I understand that every single hike rating system is relative to the individual person and has a lot of room for error. I base each level of difficulty below for someone that has spent time in high elevation (over 9,000 feet) and can run at least two miles straight without stopping. If you find yourself saying, “2 miles are you F$*#*@%! kidding me?!” you may want to bump up the difficulty rating of the trail. If you are worried about difficulty, the best way to get a feel for the system is to start with a “walk in the park” hike and see how you feel. Please note: difficulty levels do not take exposure into account. However, if a trail has a higher exposure, I will note it in the hike review.
Rating System Levels
Walk in the Park: Sometimes this can quite literally mean a walk in the park. In most cases this trail is under 1 mile round trip and takes very little effort to complete.
Easy: This trail probably requires some sort of hiking boot or shoe and is usually a couple of miles long. Trails that are rated “easy” do not have prolonged climbs at high altitudes. In most cases an easy trail will only take you under a few hours to complete.
Moderate: A moderate trail is a step up (no-pun intended) from easy and usually requires a period of steep hiking at higher altitudes and significantly more miles than an easy or “walk in the park” hike. In most cases, these hikes will require good hiking shoes or boots and Mickey’s Mountain Kit. In some cases, a moderate hike can force the hiker to navigate off trail to find the summit of the mountain.
Difficult: A difficult hike generally summits over 12,000 feet and involves many miles of steep climbing. A difficult hike will probably take you the better part of a day and will require several breaks along the way, regardless of your fitness level. Like a moderate trail, difficult hikes force you to be aware of the trail and in some cases navigate from one spot to another without a clear path. Difficult trails may involve other mountaineering skills like orienteering and force you to be aware of your surroundings at all times so that you do not get in a dangerous situation. In all cases, you will need Mickey’s Mountain Kit and maybe other gear.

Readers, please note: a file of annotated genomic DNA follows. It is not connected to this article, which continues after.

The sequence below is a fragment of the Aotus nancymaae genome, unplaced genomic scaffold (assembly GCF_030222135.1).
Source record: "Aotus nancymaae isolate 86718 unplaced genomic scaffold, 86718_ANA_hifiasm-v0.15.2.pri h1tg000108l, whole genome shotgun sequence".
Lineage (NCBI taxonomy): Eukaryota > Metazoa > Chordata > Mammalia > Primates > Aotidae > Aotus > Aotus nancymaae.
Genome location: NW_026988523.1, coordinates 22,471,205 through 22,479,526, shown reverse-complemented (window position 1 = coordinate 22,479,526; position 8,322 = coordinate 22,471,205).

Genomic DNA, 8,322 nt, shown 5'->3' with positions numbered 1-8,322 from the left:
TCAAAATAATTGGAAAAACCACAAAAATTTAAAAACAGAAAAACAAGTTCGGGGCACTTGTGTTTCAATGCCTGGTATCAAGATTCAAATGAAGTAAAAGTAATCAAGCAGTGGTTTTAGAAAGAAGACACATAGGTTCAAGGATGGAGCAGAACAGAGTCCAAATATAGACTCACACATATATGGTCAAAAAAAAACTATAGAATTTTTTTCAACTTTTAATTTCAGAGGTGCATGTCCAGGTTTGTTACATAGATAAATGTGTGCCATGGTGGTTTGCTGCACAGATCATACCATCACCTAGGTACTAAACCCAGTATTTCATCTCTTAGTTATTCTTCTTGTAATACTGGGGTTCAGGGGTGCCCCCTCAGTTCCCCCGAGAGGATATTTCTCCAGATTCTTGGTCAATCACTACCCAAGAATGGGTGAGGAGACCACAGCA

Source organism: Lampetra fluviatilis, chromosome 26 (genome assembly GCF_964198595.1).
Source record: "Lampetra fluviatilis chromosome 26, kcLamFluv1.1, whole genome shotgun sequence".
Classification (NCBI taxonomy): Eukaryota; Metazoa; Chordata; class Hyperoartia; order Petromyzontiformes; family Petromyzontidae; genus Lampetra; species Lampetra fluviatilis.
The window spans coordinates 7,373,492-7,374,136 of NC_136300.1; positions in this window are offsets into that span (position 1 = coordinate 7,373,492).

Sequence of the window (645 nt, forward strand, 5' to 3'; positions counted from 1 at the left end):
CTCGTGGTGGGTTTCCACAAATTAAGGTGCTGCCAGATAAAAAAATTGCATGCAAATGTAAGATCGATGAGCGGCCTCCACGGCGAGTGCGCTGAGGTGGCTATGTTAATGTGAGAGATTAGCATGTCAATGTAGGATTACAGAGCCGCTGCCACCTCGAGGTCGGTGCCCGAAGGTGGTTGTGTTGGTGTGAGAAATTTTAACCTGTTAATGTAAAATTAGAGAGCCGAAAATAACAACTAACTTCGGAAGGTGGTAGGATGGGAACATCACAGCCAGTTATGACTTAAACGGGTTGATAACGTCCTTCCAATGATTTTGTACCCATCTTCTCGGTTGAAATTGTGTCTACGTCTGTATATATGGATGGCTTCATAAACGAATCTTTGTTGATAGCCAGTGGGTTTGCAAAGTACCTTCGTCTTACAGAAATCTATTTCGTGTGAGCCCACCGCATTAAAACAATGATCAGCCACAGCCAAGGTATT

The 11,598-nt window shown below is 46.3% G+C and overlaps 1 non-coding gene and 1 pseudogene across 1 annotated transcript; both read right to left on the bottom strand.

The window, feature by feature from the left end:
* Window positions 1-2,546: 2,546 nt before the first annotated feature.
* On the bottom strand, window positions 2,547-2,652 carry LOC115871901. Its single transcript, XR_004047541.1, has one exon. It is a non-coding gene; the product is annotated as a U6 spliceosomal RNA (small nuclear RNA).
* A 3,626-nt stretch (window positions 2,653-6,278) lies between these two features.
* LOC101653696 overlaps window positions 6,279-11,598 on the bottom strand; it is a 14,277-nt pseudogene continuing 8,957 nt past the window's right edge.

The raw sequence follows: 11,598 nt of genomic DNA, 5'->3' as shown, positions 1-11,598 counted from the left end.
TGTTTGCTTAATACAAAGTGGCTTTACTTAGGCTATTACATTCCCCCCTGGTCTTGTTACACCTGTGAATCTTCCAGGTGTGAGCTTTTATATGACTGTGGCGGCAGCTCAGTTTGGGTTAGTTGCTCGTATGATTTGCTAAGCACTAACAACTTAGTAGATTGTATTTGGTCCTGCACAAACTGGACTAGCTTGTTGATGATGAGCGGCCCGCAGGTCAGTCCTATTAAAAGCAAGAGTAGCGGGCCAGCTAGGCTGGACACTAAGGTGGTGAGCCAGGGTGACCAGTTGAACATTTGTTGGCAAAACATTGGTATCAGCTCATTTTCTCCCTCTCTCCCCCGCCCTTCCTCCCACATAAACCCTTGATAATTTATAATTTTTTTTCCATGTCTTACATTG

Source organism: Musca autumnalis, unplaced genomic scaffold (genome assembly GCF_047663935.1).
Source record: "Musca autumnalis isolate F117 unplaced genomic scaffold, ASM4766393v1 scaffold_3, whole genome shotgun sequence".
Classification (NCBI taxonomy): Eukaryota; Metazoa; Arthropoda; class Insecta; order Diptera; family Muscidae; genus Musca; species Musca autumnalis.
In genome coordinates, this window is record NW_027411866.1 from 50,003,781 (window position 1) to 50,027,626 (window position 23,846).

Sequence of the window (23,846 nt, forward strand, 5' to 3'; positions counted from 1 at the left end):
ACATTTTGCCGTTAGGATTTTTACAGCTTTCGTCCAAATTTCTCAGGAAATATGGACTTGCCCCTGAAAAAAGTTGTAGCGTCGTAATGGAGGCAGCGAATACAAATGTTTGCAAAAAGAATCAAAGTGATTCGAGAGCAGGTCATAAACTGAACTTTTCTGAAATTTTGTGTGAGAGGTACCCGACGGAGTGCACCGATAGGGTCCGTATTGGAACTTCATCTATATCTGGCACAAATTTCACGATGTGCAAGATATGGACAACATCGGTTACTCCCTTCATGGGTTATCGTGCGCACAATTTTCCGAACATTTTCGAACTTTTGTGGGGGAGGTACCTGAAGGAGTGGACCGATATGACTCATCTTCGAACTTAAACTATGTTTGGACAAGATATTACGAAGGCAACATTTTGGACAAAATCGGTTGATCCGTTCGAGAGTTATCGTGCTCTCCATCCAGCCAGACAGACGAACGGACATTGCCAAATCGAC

Strenuous: A strenuous trail will probably take you a full day to complete and in some cases may take multiple days. This trail will involve many miles of steep, high altitude climbing with lots of elevation gain. A strenuous trail will force you to take several breaks and may involve some class 4 or 5 scrambling. View a complete class description here. Strenuous trails test your mental and physical strength while incorporating many mountaineering skills into one day’s adventure. In all cases, you will need Mickey’s Mountain Kit and most likely other gear.